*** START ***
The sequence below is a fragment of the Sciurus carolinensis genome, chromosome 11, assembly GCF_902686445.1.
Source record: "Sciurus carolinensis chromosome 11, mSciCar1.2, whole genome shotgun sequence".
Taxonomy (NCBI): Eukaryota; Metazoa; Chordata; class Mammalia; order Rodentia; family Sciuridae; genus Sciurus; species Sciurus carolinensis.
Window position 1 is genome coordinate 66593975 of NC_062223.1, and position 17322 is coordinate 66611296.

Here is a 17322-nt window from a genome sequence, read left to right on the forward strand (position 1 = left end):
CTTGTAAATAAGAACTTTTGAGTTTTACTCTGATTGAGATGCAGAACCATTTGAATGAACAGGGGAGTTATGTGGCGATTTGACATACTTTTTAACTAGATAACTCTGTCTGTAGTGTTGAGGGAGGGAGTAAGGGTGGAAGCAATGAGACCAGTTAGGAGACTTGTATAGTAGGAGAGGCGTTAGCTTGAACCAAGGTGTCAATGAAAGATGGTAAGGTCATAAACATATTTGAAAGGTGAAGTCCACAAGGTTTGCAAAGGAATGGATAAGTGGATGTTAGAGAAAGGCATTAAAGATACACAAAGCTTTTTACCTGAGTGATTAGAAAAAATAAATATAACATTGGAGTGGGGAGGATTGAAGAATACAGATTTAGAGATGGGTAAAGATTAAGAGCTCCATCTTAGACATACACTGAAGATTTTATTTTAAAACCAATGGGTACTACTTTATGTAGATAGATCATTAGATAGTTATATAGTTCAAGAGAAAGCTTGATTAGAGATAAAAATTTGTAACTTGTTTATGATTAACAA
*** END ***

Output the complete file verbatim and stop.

The sequence below is a fragment of the Sciurus carolinensis genome, chromosome 11, assembly GCF_902686445.1.
Source record: "Sciurus carolinensis chromosome 11, mSciCar1.2, whole genome shotgun sequence".
Taxonomy (NCBI): Eukaryota; Metazoa; Chordata; class Mammalia; order Rodentia; family Sciuridae; genus Sciurus; species Sciurus carolinensis.
Window position 1 is genome coordinate 66593975 of NC_062223.1, and position 17322 is coordinate 66611296.

Here is a 17322-nt window from a genome sequence, read left to right on the forward strand (position 1 = left end):
CTTGTAAATAAGAACTTTTGAGTTTTACTCTGATTGAGATGCAGAACCATTTGAATGAACAGGGGAGTTATGTGGCGATTTGACATACTTTTTAACTAGATAACTCTGTCTGTAGTGTTGAGGGAGGGAGTAAGGGTGGAAGCAATGAGACCAGTTAGGAGACTTGTATAGTAGGAGAGGCGTTAGCTTGAACCAAGGTGTCAATGAAAGATGGTAAGGTCATAAACATATTTGAAAGGTGAAGTCCACAAGGTTTGCAAAGGAATGGATAAGTGGATGTTAGAGAAAGGCATTAAAGATACACAAAGCTTTTTACCTGAGTGATTAGAAAAAATAAATATAACATTGGAGTGGGGAGGATTGAAGAATACAGATTTAGAGATGGGTAAAGATTAAGAGCTCCATCTTAGACATACACTGAAGATTTTATTTTAAAACCAATGGGTACTACTTTATGTAGATAGATCATTAGATAGTTATATAGTTCAAGAGAAAGCTTGATTAGAGATAAAAATTTGTAACTTGTTTATGATTAACAA